Starring: Mathew McConaughey, Tye Sheridan, Jacob Lofland
You may like this if you like: Stand by Me (Rob Reiner, 1986), Whistle Down the Wind (Bryan Forbes, 1961), Walkabout (Nicolas Roeg, 1971)
Two 14 year old Arkansas boys, Ellis (Tye Sheridan) and Neckbone (Jacob Lofland) set out on their small boat on the Mississippi river to an Island to find a boat they hear about that is suspended high up on some trees. Looking to claim the boat as theirs, they discover that it already has a resident; A wanted criminal by the name of Mud (McConaughey). The three of them make a deal that if they help Mud get the parts needed to get the boat back on the water and help him be reunited with the love of his life; Juniper (Reese Witherspoon) then Neckbone can have Mud’s pistol. While Ellis, whose parents are about to divorce and he himself has confused thoughts on love, agrees to do it for much deeper reasons.
There is much to be admired regarding the ambition behind Jeff Nichols’ (Shotgun Stories, Take Shelter) latest. Most impressive is the conformation of Mathew McConaughey’s career serge of the last few years. From awful romantic comedies where he always struggled to stand up straight on the poster to working with Scorsese and Nolan on their latest projects; this is definitely a Mathew McConaughey renaissance. Here as the enigmatic Mud he gives a magnetic performance. Naturally he has his shirt off most of the time (some things will NEVER change) but he is note perfect and extremely watchable and likeable whenever he is on screen.
This is most definitely not just about McConaughey though as the two teenagers, Tye Sheridan (The Tree of Life and the incoming Joe with, gulp, Nic Cage) and newcomer Jacob Lofland provide superb performances as the films two main characters. Sheridan getting the more screen time as what would appear to be the films main protagonist manages to capture all the emotions that a 14 year old goes through with subtle perfection. As an impressionable 14 year old he does look up to the enigmatic Mud and as the narrative develops there are parallels in both of their behaviour and language. At 14 he is trying to understand the world, and especially the concepts of love and masculinity. His parents are on the verge of separating, he thinks he is falling in love with a girl at school a few years above him and it is this belief that Mud and Juniper genuinely love each other that initially motivates him to help Mud.
At 130 minutes this a film that likes to take its time and the gentle pace never feels rushed and that is only a good thing as the slow pace suits the tone of the film perfectly. It is not just the narrative’s pace that suits the seemingly slow pace life of deep Arkansas but this is also a film that is beautifully shot. There are defiantly elements of Malick in how Nichols and cinematographer Adam Stone capture both the beauty and subtle danger of Arkansas and the Mississippi River. When watching you genuinely feel the sun drenched heat and humidity of that place. It is a film with an incredible atmosphere where the setting is as much a major character as anyone else.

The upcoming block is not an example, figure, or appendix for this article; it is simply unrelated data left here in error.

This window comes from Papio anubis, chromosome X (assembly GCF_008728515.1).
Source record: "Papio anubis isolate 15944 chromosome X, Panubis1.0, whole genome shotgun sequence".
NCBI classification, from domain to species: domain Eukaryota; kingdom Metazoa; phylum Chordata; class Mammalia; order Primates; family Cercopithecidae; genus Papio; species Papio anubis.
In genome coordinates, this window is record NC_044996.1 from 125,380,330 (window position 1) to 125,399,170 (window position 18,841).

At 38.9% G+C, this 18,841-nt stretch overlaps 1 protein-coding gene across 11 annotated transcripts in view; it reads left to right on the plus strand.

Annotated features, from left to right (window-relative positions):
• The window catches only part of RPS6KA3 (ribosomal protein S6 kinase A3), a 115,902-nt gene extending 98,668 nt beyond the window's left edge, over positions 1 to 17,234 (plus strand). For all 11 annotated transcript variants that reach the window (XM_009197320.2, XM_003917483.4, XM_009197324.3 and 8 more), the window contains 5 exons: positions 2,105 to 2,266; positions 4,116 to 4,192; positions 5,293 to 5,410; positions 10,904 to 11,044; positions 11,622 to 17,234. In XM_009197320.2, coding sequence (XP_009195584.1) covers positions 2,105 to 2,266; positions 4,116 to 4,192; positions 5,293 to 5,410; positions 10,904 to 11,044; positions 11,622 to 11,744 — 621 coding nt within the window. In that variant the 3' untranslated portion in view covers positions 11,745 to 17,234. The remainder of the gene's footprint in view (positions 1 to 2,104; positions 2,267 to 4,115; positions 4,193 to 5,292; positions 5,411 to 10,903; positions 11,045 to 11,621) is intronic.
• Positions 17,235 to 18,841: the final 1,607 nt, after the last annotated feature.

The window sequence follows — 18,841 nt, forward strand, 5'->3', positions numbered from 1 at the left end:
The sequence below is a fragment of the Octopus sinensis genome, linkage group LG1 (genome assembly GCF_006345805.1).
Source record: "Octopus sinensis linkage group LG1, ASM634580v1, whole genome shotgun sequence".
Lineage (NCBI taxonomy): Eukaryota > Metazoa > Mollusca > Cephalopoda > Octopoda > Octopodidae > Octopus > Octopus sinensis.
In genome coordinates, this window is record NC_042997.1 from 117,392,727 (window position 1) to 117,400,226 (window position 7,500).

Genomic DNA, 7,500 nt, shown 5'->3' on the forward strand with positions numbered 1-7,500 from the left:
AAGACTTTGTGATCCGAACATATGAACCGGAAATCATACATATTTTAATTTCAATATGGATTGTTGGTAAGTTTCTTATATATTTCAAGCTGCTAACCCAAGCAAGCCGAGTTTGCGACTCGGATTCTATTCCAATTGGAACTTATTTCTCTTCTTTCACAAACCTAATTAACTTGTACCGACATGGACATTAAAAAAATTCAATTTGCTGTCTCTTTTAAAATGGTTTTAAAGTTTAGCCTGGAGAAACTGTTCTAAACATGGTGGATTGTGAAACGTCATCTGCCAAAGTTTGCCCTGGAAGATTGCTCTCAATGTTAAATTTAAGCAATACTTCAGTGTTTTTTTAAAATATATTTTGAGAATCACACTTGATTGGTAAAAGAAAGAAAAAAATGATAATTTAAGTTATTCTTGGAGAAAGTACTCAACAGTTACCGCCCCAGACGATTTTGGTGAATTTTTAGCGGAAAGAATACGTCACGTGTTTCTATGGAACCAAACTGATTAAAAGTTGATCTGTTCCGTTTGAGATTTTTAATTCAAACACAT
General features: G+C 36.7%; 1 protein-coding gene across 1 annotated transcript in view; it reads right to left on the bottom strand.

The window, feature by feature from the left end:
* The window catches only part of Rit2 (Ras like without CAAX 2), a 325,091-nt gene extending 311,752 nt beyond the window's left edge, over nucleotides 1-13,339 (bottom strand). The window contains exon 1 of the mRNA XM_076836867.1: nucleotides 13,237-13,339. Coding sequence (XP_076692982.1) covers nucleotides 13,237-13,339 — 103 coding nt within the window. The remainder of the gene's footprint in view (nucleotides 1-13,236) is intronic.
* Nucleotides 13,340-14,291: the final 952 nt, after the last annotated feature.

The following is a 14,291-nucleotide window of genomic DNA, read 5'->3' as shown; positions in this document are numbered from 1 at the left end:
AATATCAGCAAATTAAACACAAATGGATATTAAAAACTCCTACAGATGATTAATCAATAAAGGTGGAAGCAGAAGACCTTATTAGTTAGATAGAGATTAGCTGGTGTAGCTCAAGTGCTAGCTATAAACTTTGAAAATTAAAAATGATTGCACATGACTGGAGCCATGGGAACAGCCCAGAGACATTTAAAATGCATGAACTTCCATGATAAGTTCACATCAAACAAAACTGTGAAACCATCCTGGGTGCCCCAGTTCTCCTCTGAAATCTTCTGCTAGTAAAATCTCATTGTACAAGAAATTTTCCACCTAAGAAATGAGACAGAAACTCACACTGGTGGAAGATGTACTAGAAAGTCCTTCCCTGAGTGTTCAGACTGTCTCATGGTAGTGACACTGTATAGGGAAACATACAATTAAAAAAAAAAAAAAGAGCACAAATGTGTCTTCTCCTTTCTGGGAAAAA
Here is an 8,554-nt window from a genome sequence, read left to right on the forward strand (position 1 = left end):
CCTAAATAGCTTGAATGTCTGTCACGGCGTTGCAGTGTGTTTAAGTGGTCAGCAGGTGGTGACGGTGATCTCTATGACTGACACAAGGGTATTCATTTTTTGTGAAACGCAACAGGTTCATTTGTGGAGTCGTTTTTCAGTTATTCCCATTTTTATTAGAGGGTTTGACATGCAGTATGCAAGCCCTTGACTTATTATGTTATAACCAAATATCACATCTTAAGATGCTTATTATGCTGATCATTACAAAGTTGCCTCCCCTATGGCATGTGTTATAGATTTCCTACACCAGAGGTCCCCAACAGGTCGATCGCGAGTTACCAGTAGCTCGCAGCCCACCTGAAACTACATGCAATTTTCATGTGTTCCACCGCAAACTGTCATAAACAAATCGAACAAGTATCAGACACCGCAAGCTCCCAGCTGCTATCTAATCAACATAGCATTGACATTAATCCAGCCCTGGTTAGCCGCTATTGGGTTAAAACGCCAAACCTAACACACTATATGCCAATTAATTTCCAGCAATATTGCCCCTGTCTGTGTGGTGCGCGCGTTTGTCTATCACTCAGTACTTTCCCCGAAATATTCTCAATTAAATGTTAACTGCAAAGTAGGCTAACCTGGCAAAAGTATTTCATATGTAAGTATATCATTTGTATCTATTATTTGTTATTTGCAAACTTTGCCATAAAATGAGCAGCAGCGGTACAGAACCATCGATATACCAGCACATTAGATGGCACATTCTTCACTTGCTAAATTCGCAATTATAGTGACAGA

As the slow burn plot flows along this is a film that is consistently watchable and involving, with characters that you start to genuinely care about. However for me what stopped Mud from being a total masterpiece was that there is a lack of any real emotional punch. I understand the subtle and often gentle nature of the narrative, which works extremely well, but I was not personally completely gripped like in Take Shelter. Maybe this film is a victim of its own ambition and there are just far too many characters that it becomes a little diluted. Reese Witherspoon, Nichols regular Michael Shannon and Sam Shepard all give good performances playing emotionally significant characters but are given very little screen time. Mud would appear to be at its heart a coming of age story, but there is so much else going on involving other characters that the subject of two boys learning about life becomes a subplot. This is a layered film with many themes such as the subplot involving Ellis’ parents splitting up and the council likely to have their houseboat taken away, destroying his father’s way of life. Though again this is treated as a subplot but yet plays a huge role in Ellis’ emotional journey. Maybe not even having Reese Witherspoon appear at all, as well as the gangsters after Mud may have worked better for me personally, so I could have then focused more on the journey of the main characters.
Though Ellis is the main protagonist there is a dramatic change of point of view and pace in the final third. Though this is essential for Mud’s character arc it would be possible to debate if he needs one in some ways if this is a coming of age story. Again the final third, as watchable and genuinely involving as it is, appears to be a perfect example of Nichols trying to be over ambitious and give every character emotional closure. Though there were many times in the final third where I shuddered in fear of huge clichéd moments and thankfully on the whole Nichols manages to avoid these which is no mean feat.
Mud is a deeply involving slow burner of a tale that maintains a consistent pace, and is both beautifully shot and impressively acted by all. Real emotional impact is perhaps compromised due to an over ambitious attempt at too many character arcs and to incorporate too many themes, but otherwise this is a thoroughly enjoyable watch.